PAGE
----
3 Count: Stairway to the Supreme Court

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1: Supreme Court Asked to Review “Stairway to Heaven” Fight

First off today, Eriq Gardner at The Hollywood Reporter Esquire reports that the estate of Randy Wolfe has filed an appeal in the Stairway to Heaven lawsuit and is asking the Supreme Court to take up the case.

The estate filed the lawsuit in 2014 alleging that the Led Zeppelin hit Stairway to Heaven was a copyright infringement of the song Taurus, which was written by Wolfe for his band Spirit. The case made it to a jury in 2016 but Wolfe lost there. He appealed on the grounds that the jury was not properly instructed, and he was not able to introduce the sound recordings due to the copyright registration being limited to the composition.

The Ninth Circuit upheld the jury verdict saying that Wolfe had lost his chance to raise many of these issues during trial and that the court agreed with the decisions regardless. Now Wolfe is appealing the decision to the Supreme Court in hopes of getting a second chance in the case. However, the Supreme Court, mathematically, is unlikely to take the case.

2: ‘Family Friendly’ Streaming Service VidAngel Appeals $62 Million Copyright Verdict

Next up today, Wendy Davis at MediaPost reports that “family friendly” streaming service VidAngel is appealing the $62.4 million judgment against them saying that the damages are too high and violate the company’s right to due process of law.

VidAngel famously launched a video streaming service where users could “purchase” a DVD for $20 and then stream it (using VidAngel’s content filters) and resell it for $1. The courts, however, did not look favorably upon the system and jury found that they were liable for $62.4 million in damages.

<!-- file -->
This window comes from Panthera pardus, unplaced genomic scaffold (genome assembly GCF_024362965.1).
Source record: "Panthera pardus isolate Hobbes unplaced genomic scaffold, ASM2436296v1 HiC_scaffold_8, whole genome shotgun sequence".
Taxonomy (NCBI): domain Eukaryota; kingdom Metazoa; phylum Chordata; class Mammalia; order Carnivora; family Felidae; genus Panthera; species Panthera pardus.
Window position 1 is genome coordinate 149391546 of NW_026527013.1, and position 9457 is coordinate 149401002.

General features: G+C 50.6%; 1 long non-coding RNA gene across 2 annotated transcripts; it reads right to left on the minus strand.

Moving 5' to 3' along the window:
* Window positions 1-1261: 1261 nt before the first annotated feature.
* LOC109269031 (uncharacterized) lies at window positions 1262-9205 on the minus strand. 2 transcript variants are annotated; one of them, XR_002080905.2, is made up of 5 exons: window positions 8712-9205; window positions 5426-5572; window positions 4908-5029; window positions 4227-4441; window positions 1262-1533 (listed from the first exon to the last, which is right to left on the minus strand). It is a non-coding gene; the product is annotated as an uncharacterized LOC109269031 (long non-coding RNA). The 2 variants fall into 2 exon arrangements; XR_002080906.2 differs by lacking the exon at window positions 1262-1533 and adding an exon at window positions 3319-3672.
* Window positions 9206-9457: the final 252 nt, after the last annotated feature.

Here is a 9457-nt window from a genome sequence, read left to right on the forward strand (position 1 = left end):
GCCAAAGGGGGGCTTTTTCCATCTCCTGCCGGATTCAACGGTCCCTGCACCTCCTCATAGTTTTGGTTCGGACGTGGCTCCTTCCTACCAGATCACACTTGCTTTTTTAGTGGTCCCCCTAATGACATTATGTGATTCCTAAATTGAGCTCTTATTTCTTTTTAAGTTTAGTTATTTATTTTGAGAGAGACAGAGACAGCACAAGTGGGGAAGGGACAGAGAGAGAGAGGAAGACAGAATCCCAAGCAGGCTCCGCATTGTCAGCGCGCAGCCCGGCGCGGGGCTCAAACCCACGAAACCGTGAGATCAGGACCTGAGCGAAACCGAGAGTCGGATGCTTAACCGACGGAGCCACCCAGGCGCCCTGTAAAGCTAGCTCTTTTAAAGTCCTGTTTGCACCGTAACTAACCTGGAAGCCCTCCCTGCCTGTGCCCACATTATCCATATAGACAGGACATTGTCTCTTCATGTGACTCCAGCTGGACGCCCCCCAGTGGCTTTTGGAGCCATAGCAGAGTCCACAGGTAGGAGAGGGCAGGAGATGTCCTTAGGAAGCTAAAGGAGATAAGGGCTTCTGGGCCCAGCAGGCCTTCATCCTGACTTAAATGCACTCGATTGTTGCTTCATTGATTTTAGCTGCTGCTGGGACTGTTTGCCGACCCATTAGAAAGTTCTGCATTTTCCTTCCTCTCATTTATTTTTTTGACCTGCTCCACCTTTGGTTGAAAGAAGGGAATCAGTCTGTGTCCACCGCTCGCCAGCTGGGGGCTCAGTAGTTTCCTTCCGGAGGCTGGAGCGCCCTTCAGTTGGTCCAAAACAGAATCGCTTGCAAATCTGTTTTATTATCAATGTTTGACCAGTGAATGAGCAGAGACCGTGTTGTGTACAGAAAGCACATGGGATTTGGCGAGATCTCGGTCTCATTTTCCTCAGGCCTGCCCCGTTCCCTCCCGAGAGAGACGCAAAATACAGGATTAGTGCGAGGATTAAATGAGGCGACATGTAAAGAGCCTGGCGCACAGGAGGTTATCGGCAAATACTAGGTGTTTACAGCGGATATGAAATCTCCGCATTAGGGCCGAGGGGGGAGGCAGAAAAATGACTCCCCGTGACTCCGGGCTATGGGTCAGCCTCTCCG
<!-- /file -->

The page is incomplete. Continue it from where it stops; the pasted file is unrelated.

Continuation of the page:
However, VidAngel argues that award should be vacated as it is more than 20 times the estimated $3 million they earned from the service. VidAngel is also saying the judge should have allowed the jury to make a decision as to whether the service was a fair use of the movies and whether the service was protected by the Family Movie Act, which enables the creation of content filters.

3: KissAnime and KissManga Taken Down Permanently as Japan Tightens Piracy Law, Internet Mourns ‘End of Childhood’

Finally today, Anuka Roy at Meaww reports that two pirate websites, KissAnime and KissManga have both shuttered, bring an end to two of the most popular pirate websites on the internet.

KissAnime, which dealt with anime movies and TV shows and KissManaga, which dealt with manga, were both popular with those seeking their respective content. However, the Japanese government recently approved new anti-piracy legislation that, in addition to expanding the types of content that are protected under the criminal code, also expanded it to cover “leech” websites.

Though much of the law doesn’t come into effect until January 1, the restriction on leech websites will take effect October 1. Though there hasn’t been an announcement, this is likely why the sites shut down.

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